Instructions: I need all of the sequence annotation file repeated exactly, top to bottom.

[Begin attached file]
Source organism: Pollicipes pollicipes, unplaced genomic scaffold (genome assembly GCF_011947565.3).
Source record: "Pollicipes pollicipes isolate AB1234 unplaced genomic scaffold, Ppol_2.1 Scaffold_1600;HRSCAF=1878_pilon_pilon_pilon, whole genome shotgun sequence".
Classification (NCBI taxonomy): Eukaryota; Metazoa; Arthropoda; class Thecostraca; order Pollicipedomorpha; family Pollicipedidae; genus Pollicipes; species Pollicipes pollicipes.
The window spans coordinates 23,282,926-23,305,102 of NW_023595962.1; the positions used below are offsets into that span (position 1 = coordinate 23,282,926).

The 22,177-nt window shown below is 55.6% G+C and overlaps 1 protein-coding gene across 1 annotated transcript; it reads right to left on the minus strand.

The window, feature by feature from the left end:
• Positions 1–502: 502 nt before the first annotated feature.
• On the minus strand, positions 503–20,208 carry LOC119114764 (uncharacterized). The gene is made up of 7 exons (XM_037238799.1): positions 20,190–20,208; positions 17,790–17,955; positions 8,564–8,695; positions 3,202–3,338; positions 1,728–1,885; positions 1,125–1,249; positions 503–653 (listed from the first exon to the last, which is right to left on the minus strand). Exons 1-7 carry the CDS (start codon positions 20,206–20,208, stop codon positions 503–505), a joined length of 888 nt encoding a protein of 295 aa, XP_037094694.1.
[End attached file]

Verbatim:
Source organism: Pollicipes pollicipes, unplaced genomic scaffold (genome assembly GCF_011947565.3).
Source record: "Pollicipes pollicipes isolate AB1234 unplaced genomic scaffold, Ppol_2.1 Scaffold_1600;HRSCAF=1878_pilon_pilon_pilon, whole genome shotgun sequence".
Classification (NCBI taxonomy): Eukaryota; Metazoa; Arthropoda; class Thecostraca; order Pollicipedomorpha; family Pollicipedidae; genus Pollicipes; species Pollicipes pollicipes.
The window spans coordinates 23,282,926-23,305,102 of NW_023595962.1; the positions used below are offsets into that span (position 1 = coordinate 23,282,926).

The 22,177-nt window shown below is 55.6% G+C and overlaps 1 protein-coding gene across 1 annotated transcript; it reads right to left on the minus strand.

The window, feature by feature from the left end:
• Positions 1–502: 502 nt before the first annotated feature.
• On the minus strand, positions 503–20,208 carry LOC119114764 (uncharacterized). The gene is made up of 7 exons (XM_037238799.1): positions 20,190–20,208; positions 17,790–17,955; positions 8,564–8,695; positions 3,202–3,338; positions 1,728–1,885; positions 1,125–1,249; positions 503–653 (listed from the first exon to the last, which is right to left on the minus strand). Exons 1-7 carry the CDS (start codon positions 20,206–20,208, stop codon positions 503–505), a joined length of 888 nt encoding a protein of 295 aa, XP_037094694.1.